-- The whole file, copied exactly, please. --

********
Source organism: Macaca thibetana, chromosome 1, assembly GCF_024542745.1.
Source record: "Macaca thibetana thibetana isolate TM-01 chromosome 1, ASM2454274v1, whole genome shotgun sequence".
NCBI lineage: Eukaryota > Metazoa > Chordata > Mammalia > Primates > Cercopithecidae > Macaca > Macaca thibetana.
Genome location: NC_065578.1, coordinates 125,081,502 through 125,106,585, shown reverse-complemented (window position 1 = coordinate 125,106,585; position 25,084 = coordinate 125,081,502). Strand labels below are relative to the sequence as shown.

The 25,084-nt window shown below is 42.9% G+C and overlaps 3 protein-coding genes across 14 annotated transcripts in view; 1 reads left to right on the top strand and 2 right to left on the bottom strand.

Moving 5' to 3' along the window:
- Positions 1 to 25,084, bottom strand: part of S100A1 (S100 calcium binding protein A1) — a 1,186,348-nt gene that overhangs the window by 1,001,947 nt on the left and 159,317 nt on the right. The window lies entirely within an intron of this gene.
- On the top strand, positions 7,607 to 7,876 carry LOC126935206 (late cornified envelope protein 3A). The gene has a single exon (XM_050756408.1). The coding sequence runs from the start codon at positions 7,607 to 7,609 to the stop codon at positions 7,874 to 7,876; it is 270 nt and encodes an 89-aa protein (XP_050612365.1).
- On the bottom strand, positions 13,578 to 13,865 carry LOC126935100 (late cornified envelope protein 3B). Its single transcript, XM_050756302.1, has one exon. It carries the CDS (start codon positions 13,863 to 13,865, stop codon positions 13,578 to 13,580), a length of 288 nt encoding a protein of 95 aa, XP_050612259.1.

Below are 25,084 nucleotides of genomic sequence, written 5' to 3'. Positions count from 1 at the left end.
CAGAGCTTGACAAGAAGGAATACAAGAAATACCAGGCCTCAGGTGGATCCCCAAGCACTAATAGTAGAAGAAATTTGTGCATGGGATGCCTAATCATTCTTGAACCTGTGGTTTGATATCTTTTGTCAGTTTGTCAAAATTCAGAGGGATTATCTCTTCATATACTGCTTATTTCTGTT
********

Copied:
Source organism: Macaca thibetana, chromosome 1, assembly GCF_024542745.1.
Source record: "Macaca thibetana thibetana isolate TM-01 chromosome 1, ASM2454274v1, whole genome shotgun sequence".
NCBI lineage: Eukaryota > Metazoa > Chordata > Mammalia > Primates > Cercopithecidae > Macaca > Macaca thibetana.
Genome location: NC_065578.1, coordinates 125,081,502 through 125,106,585, shown reverse-complemented (window position 1 = coordinate 125,106,585; position 25,084 = coordinate 125,081,502). Strand labels below are relative to the sequence as shown.

The 25,084-nt window shown below is 42.9% G+C and overlaps 3 protein-coding genes across 14 annotated transcripts in view; 1 reads left to right on the top strand and 2 right to left on the bottom strand.

Moving 5' to 3' along the window:
- Positions 1 to 25,084, bottom strand: part of S100A1 (S100 calcium binding protein A1) — a 1,186,348-nt gene that overhangs the window by 1,001,947 nt on the left and 159,317 nt on the right. The window lies entirely within an intron of this gene.
- On the top strand, positions 7,607 to 7,876 carry LOC126935206 (late cornified envelope protein 3A). The gene has a single exon (XM_050756408.1). The coding sequence runs from the start codon at positions 7,607 to 7,609 to the stop codon at positions 7,874 to 7,876; it is 270 nt and encodes an 89-aa protein (XP_050612365.1).
- On the bottom strand, positions 13,578 to 13,865 carry LOC126935100 (late cornified envelope protein 3B). Its single transcript, XM_050756302.1, has one exon. It carries the CDS (start codon positions 13,863 to 13,865, stop codon positions 13,578 to 13,580), a length of 288 nt encoding a protein of 95 aa, XP_050612259.1.

Below are 25,084 nucleotides of genomic sequence, written 5' to 3'. Positions count from 1 at the left end.
CAGAGCTTGACAAGAAGGAATACAAGAAATACCAGGCCTCAGGTGGATCCCCAAGCACTAATAGTAGAAGAAATTTGTGCATGGGATGCCTAATCATTCTTGAACCTGTGGTTTGATATCTTTTGTCAGTTTGTCAAAATTCAGAGGGATTATCTCTTCATATACTGCTTATTTCTGTT